In its appeal, the ACLU argued that enforcement of the subpoena would have undermined both the attorney-client privilege and the work product doctrine two of the oldest and most fundamental protections clients and their lawyers have under the law. The ACLU also argued that the subpoena would discourage private parties and lawyers from taking up civil rights causes, for fear that their success in doing so would expose them to unreasonable government intrusions upon their privacy.

Numerous civil rights and legal groups joined the ACLU as ³friends of the court² supporting the effort to quash the subpoena, because of its potential to undermine enforcement of civil rights law. Led by the Public Justice Center, those groups include: CASA of Maryland, Inc., Civil Justice, Inc., the Greater Baltimore Christian Legal Society, the Labor Council for Latin American Advancement, the Maryland Disability Law Center, the Maryland Employment Lawyers Association, the National Council of La Raza, the NAACP Legal Defense and Education Fund, Inc., the Natural Resources Defense Council, Inc., and Public Citizen.

Counsel in the case include Frank Dunbaugh and Mark Miller, original counsel for the Green Party; Creighton R. Magid and Beth Forsythe of Dorsey & Whitney; C. Christopher Brown of Brown, Goldstein & Levy; and Deborah Jeon and David Rocah of the ACLU of Maryland. Suzanne Sangree at the Public Justice Center organized participants filing the amicus brief.

###

AG drops demand for lawyer’s records
BARBARA GRZINCIC
Daily Record Legal Affairs Editor
February 27, 2007 5:59 PM

The Office of the Attorney General has dropped its demand for personnel records and the computer hard drive of an attorney who represented the Maryland Green Party.

The State Board of Elections had subpoenaed the items from Mark Miller’s employer, Montgomery College, as part of a dispute over legal fees in a voting rights case the Green Party won in 2003.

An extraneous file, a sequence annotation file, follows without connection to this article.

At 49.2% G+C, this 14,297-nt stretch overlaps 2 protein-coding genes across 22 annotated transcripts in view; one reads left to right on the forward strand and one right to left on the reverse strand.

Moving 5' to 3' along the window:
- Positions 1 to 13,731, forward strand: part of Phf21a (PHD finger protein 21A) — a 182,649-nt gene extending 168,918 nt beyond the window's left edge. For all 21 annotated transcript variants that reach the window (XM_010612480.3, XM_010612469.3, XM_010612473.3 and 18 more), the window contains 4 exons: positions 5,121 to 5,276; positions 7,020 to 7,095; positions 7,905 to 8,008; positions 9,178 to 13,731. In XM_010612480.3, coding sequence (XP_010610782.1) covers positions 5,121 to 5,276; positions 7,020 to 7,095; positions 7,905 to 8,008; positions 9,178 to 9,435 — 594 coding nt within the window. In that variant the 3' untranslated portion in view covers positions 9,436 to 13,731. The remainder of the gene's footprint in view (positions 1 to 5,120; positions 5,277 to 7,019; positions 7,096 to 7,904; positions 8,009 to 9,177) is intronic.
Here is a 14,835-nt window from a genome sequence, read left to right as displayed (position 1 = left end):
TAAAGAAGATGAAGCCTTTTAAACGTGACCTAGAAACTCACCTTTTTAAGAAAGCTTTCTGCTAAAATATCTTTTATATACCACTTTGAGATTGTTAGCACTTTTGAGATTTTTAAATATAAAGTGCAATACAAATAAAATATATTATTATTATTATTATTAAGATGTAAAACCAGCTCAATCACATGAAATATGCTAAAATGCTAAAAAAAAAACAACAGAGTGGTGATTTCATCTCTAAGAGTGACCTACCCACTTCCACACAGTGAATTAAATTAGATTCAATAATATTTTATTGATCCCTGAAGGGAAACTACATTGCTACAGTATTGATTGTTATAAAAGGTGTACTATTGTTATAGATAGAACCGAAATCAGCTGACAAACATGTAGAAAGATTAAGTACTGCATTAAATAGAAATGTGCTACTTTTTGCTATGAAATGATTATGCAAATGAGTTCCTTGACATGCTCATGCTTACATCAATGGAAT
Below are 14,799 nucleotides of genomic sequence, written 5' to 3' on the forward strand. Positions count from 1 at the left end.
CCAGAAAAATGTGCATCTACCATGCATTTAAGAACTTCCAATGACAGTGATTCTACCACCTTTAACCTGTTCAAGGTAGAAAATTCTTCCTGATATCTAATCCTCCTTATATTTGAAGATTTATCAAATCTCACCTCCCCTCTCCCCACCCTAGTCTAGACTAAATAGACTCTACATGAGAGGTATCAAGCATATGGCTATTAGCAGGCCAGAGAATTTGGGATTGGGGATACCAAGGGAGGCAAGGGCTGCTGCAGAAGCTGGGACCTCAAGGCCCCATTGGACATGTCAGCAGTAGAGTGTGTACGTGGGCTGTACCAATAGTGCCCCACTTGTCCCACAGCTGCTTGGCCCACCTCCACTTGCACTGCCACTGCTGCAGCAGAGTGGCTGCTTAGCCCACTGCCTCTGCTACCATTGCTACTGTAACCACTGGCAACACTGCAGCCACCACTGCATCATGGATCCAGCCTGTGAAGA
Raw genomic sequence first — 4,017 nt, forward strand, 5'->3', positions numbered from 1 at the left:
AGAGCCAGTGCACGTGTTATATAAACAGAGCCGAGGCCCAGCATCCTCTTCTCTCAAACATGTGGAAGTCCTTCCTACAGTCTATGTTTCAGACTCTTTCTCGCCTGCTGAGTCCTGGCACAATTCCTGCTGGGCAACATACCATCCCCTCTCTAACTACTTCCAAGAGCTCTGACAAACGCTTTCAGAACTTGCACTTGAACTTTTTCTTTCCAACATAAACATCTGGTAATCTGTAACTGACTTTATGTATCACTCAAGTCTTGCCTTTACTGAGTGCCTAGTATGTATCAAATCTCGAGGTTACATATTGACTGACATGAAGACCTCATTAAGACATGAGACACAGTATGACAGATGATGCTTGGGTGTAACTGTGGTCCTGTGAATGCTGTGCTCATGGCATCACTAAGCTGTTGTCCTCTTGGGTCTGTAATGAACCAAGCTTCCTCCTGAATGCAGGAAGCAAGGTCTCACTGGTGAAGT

The subpoena drew protests from civil rights groups, which claimed the demand — seeking Miller’s time sheets, attendance and wage records as well as “all documents relating to this lawsuit” including “computer files, e-mails, electronic correspondence or other documents” in the college’s possession — was unduly broad and would have a chilling effect on future civil rights litigation.

Deborah Jeon, legal director of ACLU of Maryland, hailed Attorney General Douglas F. Gansler’s decision to withdraw the subpoena Tuesday.

“We view this turnabout by the state as a clear indication of Attorney General Gansler’s commitment to making Maryland a place where the government recognizes the necessity of vigorous enforcement of civil rights laws,” Jeon said in a statement announcing the development. “We hope that the approach taken by the state in this case reflects an intention to cooperatively resolve other cases raising civil rights issues.”

The ACLU filed an appeal on Miller’s behalf in late January, after Anne Arundel County Circuit Judge Michael Loney declined to quash the subpoena.

The appeal was backed by the Public Justice Center, which filed a friend-of-the-court brief on behalf of several civil rights groups.

On Feb. 7, the Court of Appeals took the case from the Court of Special Appeals on its own motion.

The decision to withdraw the subpoena now has nothing to do with the merits of the appeal, a spokeswoman for the attorney general’s office said.

“It reflects our desire to move forward at the trial court level toward a swift and fair resolution of the fee dispute,” said the spokeswoman, Raquel Guillory.

In January, Guillory estimated that the fee demand was about $500,000.